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Canadian Science during WWII

            Science: The Greatest Canadian Contribution?.
             When I think of Canadian involvement with the Allied victory during World War II, I think of the many soldiers and marines that were sent abroad and killed in combat, as well as the many Canadian aces that fought steadfastly in dogfights over Germany and Britain alongside the bomber aircrews working to "cripple German industry and shorten the war" (Cruxton and Wilson 239). However, what is all too often overlooked is that the greatest Canadian contribution was not one regarding the soldiers themselves, but rather the technologies they implemented. Was it the technological edge that won the war, or just an overwhelming number of men dying in the fields? I believe that Canada contributed greatest in the field of applied science and technology. But just how did Canadian scientists contribute? I will start with an overview of Canadian technology pre WWII that was implemented throughout the War, followed by an analysis of the National Research Council and its great advancements in collaboration with the Department of National Defence. Finally, we will take a look at the Canadian scientists" role in the development of the Atomic Bomb. After examining these points, I am sure you, too, will recognize the great scientific and technological role taken by our country.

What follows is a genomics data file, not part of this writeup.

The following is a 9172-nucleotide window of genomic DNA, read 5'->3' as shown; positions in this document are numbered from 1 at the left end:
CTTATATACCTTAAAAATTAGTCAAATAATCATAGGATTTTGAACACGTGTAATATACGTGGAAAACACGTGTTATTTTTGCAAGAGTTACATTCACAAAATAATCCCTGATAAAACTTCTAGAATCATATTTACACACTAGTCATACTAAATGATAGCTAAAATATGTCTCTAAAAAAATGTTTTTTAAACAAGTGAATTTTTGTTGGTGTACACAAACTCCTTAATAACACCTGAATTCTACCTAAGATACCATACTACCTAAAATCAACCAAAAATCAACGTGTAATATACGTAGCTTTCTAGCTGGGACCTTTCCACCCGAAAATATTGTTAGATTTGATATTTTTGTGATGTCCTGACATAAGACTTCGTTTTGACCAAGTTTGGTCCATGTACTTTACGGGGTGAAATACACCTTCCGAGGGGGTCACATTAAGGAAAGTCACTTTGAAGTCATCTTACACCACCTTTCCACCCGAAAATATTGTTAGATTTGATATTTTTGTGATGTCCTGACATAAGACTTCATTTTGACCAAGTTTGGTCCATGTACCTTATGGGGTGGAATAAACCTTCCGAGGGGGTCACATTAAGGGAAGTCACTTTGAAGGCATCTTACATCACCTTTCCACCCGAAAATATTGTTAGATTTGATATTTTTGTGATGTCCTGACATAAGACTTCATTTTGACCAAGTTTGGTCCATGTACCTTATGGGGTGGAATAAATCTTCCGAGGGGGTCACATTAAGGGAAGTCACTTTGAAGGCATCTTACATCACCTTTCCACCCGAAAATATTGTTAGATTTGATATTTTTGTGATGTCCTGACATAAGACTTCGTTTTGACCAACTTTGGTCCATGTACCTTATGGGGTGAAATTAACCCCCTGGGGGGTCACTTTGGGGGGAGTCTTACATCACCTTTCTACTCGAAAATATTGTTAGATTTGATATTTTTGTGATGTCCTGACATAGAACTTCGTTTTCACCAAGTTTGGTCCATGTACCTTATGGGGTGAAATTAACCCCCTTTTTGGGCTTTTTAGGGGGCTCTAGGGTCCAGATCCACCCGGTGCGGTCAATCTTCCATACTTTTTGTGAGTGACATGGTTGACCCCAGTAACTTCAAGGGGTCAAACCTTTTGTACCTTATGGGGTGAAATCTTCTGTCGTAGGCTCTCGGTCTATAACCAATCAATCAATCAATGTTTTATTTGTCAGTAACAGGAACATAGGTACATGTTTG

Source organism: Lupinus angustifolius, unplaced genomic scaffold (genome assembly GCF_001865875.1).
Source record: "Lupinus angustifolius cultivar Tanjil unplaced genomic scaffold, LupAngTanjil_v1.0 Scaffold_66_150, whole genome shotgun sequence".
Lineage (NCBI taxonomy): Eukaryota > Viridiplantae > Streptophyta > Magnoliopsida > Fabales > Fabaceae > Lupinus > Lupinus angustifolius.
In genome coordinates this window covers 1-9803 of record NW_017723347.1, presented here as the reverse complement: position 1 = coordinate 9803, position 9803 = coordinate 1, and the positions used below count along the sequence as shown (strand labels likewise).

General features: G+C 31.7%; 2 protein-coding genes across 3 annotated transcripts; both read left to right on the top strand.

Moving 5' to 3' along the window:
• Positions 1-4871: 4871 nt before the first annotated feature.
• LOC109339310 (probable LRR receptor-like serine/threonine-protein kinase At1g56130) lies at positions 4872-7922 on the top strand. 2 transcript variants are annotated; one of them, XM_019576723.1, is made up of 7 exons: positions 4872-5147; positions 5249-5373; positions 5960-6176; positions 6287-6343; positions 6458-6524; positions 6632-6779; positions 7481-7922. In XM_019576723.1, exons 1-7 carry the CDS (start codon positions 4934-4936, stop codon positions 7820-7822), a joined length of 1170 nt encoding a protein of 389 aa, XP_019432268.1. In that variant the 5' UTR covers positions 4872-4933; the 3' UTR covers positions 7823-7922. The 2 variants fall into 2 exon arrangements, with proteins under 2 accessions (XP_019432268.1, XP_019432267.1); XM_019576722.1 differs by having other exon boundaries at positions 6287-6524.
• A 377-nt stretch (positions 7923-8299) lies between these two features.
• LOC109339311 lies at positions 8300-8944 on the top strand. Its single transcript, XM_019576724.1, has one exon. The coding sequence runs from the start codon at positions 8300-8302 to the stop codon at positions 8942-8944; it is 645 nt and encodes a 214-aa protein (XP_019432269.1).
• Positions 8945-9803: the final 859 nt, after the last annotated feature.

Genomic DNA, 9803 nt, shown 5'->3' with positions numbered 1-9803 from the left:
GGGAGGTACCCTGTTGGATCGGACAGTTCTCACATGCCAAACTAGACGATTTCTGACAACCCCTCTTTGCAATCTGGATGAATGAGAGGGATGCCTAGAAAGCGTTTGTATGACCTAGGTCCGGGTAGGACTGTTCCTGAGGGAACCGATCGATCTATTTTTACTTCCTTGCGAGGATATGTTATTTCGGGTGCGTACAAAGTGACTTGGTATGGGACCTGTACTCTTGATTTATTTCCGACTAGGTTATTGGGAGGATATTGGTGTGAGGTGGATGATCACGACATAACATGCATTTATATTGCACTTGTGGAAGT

Preceding the depression and WWII was a great time of prosper and new innovation, with many new inventions that were later applied to the Canadian war effort. One such invention was developed by Armand Bombardier of Quebec. Young Armand had always grasped advanced technology fairly easily, and in 1926 he strapped a wooden propeller to an old Model T engine and built the first of what was to become the snowmobile (Bridgman). After several years of research and development, he came up with the B2, a craft able to carry several passengers and cargo over tough terrain and through treacherous weather.

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